2020-2021 Academic Catalog 
    
    Oct 17, 2021  
2020-2021 Academic Catalog [ARCHIVED CATALOG]

ENG 293 - Special Topics in African American Literature


Special Topics in African American Literature.  For undergraduate English majors this course satisfies the Period (D-3) requirement.  For English minors, this course counts as a 200-level English course.  May be repeatable for credit.

SPECIAL TOPIC SPRING 2020: AFROFUTURISM: THEN AND NOW

This course traces the speculative strain in 20thand 21stcentury African American literature, music, film, and visual art. The course is designed to help students refine their theoretical approaches to the study of second wave Afrofuturism and the Black Speculative tradition, and to help sharpen and broaden their critical thinking and analytical faculties through a study of selected works. During the course, students will evaluate the work of W.E.B. Du Bois, Samuel Delany, Octavia Butler, Colson Whitehead, Janelle Monae, Sun Ra, Outkast, Kara Walker, and Marvel’s Black Panther. 

SPECIAL TOPIC FALL 2019:   THE AFRICAN AMERICAN GOTHIC

What is the African American Gothic? Scholars agree that African Americans have utilized the Gothic to highlight the horrors of the African American experience beginning with slave narratives up to the present day with films like Jordan Peele’s Get Out. In this course, we will examine and discuss the evolution of the use of the Gothic within African American literature starting with the era of chattel slavery. We will begin with the connection of the white fear of slave rebellion and how it connects to the concept of black monstrosity. It is through the basis of race creation, and the fear of the other, that we will follow the evolution of African American Gothic, focusing on historical atrocities such as Jim Crow segregation and police brutality. This course will investigate the African American Gothic utilizing philosophical, psychoanalytic, sociological, and historical approaches. It is a discussion-based course with minimal lecturing, so students are expected to read, participate, moderate, and be an active citizen in this class. For undergraduate English majors this particular rendition of the course satisfies the Period (D-3) or the Theory (E) requirement but cannot double-count.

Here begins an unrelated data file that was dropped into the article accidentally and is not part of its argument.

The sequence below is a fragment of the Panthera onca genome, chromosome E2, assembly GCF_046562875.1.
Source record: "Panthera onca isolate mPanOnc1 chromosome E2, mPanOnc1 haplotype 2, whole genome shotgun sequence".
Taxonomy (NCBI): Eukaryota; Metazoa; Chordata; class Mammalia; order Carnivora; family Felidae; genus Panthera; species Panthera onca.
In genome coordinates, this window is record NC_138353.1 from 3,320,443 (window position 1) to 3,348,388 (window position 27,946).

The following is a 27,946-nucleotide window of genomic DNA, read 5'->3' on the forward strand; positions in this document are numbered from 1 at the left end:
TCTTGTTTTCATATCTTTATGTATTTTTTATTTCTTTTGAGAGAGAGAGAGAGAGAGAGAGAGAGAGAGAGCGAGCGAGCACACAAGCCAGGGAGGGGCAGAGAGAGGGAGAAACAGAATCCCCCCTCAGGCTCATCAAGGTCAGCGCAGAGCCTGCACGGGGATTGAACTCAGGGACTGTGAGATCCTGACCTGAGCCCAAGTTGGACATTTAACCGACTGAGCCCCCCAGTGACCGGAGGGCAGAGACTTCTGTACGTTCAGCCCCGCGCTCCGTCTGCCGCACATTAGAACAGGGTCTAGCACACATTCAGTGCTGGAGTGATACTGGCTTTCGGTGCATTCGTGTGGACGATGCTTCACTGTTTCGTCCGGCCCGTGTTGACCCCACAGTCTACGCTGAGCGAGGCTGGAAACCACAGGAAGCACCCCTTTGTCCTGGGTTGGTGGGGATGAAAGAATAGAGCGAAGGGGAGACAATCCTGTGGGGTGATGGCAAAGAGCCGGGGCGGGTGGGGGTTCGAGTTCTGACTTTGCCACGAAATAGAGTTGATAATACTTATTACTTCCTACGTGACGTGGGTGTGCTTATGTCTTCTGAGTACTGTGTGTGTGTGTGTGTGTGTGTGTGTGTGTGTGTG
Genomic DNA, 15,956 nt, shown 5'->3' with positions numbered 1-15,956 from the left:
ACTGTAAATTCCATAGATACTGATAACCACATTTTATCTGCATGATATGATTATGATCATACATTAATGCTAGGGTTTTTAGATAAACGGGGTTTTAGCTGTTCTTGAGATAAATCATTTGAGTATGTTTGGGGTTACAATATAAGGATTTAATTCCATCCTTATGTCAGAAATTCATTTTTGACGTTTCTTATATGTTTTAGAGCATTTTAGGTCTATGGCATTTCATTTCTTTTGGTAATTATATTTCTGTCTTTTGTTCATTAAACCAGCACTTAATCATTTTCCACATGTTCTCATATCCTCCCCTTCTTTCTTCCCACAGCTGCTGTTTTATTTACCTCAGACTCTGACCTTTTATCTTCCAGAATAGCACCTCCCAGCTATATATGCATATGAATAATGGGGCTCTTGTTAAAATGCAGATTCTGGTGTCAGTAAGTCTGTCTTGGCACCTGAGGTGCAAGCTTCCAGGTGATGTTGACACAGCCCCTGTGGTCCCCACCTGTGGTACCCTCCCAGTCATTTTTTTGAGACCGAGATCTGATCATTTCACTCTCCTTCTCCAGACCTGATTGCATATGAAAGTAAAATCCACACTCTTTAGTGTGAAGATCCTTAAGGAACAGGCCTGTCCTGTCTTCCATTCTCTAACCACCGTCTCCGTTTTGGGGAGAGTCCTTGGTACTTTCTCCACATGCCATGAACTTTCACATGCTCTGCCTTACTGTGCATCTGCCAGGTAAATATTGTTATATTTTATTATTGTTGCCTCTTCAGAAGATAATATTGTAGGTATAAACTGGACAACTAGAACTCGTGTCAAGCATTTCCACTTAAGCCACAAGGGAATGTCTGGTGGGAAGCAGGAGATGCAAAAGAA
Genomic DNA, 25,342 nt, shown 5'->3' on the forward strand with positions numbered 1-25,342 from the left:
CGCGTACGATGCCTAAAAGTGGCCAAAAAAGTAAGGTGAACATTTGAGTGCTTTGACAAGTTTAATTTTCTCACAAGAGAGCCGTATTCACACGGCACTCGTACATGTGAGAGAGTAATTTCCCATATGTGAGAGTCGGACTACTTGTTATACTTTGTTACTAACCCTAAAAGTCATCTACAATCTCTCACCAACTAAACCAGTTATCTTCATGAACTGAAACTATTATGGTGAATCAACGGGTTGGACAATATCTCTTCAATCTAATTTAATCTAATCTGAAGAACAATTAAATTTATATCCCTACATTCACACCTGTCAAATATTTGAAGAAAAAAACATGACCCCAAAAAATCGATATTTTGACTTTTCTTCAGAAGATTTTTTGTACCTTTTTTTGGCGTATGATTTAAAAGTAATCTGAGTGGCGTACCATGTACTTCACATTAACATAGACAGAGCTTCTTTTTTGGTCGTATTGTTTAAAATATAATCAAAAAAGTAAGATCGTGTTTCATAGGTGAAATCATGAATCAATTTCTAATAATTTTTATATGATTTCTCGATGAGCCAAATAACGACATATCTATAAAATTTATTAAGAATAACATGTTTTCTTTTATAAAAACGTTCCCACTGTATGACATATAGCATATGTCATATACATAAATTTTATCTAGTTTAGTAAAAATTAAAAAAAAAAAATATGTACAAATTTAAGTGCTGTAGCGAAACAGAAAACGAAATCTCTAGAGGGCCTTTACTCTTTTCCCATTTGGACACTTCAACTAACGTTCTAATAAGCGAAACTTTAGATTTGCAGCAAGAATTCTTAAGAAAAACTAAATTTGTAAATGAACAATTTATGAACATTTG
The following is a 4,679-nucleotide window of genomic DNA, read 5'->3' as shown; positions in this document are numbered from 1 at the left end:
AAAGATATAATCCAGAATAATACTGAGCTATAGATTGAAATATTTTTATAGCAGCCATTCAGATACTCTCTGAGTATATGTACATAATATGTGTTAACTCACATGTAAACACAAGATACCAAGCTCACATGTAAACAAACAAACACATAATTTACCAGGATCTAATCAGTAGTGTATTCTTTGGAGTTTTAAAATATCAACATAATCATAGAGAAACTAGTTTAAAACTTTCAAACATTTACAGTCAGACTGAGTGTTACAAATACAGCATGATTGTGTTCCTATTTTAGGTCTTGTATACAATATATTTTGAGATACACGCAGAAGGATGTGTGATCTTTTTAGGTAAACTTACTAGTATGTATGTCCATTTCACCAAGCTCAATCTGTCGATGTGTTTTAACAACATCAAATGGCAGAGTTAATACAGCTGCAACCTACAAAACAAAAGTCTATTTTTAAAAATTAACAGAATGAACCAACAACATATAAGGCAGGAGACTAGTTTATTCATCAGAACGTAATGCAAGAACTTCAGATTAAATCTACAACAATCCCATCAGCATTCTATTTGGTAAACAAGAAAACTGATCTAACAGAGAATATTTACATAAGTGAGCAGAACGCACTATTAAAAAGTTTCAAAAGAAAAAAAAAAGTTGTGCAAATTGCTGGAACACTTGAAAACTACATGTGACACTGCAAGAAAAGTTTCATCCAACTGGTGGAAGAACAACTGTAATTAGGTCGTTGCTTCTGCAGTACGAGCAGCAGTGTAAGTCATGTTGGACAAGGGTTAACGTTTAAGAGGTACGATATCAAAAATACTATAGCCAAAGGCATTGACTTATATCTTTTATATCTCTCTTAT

Anticipated Terms Offered: Every year